And yeah, competition is fun. Competition is great. And Magic is fun.

But you’ve already won. You won a long time ago. An overwhelming majority of us did.

Yeah, I can be mad that I have a disease that by rights nobody my age and lifestyle should have. I exercise frequently. I eat well. I should be angry, and I should feel like one of the most unlucky people in the world right now.

But if I do that, I have to ignore my angelic wife and her unbelievable resolve in helping me cope with this and every other difficulty I’ve experienced since we partnered up so many years ago. I have to ignore that several people I knew when I was a teenager are already dead and didn’t stay alive long enough to be this “unlucky.” I have to ignore the two greatest dogs in the world, two healthy little mammals that exemplify the rarest thing I know of: the manifestation of a fantasy, an ideal, which came to fruition in the exact way I wanted. (When my wife and I started dating, she told me she wanted a Weimaraner. I wanted an English Bulldog. Here we are.)

I could be angry that I have this, but then I’d have to somehow be angry at the fact that I have a voice and an outlet I can use to share it with an audience, so that someone else can use my experience with it and put it to use. I could be angry that my chances at a longer life drastically dropped this week, but then I’d have to ignore the wonderful calls and visits I’ve received from family and friends I haven’t seen in years. I’d have to ignore the support of my parents and of Star City Games, a company I’m lucky enough to work for to begin with, a company that does countless acts of kindness and philanthropy that they don’t publicize because that isn’t the reason they’re doing it.

Yeah, I could call myself unlucky. But that’s not the reality, is it?

The truth is, most of the time we feel unlucky, we’re not — we’re just only focusing on the bottom part of our own life’s bell curve. For most of us, our Magic games and our lives will follow a trajectory of thousands of unremarkable games and days that we don’t internalize or remember. And on the fringe of those, we have a few of our 0-2 drop tournaments and terrible, horrible days we wouldn’t wish on our worst enemies. I had a few of those recently.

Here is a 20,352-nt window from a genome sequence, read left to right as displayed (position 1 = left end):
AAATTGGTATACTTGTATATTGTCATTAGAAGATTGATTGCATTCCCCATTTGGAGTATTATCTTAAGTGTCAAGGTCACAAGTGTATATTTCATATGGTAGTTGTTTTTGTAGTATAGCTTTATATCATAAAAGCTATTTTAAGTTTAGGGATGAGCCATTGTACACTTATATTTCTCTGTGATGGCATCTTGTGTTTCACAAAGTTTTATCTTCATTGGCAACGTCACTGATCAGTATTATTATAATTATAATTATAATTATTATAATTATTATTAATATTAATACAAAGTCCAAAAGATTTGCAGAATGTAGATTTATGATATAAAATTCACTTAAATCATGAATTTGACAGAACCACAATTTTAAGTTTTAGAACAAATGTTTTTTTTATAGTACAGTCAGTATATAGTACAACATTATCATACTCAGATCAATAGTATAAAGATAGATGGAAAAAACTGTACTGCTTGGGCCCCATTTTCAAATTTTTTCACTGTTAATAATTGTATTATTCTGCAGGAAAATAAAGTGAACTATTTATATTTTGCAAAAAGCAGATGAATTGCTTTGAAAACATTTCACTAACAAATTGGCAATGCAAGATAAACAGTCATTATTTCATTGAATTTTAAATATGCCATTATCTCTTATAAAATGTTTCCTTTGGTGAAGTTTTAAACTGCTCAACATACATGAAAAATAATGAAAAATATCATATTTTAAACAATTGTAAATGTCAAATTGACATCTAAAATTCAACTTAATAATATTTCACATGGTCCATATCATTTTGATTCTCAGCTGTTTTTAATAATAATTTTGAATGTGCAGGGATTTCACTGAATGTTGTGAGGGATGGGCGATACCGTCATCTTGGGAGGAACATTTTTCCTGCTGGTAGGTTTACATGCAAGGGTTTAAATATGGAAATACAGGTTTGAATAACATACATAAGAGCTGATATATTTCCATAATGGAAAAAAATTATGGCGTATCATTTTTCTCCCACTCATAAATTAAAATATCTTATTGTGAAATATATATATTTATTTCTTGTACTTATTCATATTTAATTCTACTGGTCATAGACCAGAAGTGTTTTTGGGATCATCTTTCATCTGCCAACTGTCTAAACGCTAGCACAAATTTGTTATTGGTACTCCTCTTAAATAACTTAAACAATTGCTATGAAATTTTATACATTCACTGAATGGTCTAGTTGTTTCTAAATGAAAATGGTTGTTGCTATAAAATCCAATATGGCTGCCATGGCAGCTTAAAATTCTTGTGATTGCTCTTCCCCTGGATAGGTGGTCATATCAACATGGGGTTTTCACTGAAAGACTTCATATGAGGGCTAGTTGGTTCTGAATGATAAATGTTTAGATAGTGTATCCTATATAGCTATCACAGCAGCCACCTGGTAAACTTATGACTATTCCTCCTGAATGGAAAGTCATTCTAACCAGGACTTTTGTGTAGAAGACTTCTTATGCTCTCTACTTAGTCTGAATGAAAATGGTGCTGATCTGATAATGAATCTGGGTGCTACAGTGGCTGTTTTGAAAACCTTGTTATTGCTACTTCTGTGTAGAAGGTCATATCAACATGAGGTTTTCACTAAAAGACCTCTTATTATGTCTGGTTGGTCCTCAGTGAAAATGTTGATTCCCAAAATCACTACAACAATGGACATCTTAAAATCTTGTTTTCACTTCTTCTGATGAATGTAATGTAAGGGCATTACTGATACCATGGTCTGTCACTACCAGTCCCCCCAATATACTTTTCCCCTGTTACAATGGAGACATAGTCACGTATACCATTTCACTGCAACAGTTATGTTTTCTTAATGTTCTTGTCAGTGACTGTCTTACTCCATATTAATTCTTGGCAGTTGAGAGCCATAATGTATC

But then we have those others. We have those games that breed crazy stories we tell for years. We have those tournaments where we finally catch the right breaks and dominate like we knew we always could. And we have wedding days. We kiss lovers for the first time. We hug someone or sit on a particular couch or taste a particular food or watch a particular film or read a particular book that makes us feel more special or more safe than we ever really deserved.

I don’t want your sympathy. I’m not famous. I’m at best a C-list entity in a subculture within a subculture. This isn’t a press release. This isn’t an announcement. Don’t comment or tweet at me because I’m too busy to read them.

Instead, comment to one another. Tweet at one another. Talk to one another. Hug one another. Make yourselves feel as lucky as you truly are.

The next time you play Magic, love it. The next time you sleeve up a new deck, love the way it feels to draw that first sample hand. Teach our game to your child. Teach them the things Magic can teach them about their future. Teach them and yourself how lucky we all are.

I’ve played Magic and laughed with people who didn’t speak my language. And I didn’t speak theirs.

The next time you sit across from an opponent, find out where they’re from. Find out what they’re passionate about. Buy them a pack. Give them some value on a trade. Give them a ride home.

And every time that an opponent defeats you, every time anything else in life defeats you, don’t get angry. Don’t throw your deck into your box and walk away. Don’t sign the slip in frustration and walk away thinking about how incredibly and utterly unlucky you were.

Win or lose, taste the moment and put your hand out. Smile and nod. Thank them for sharing our game, our human experience. Our dreams within dreams.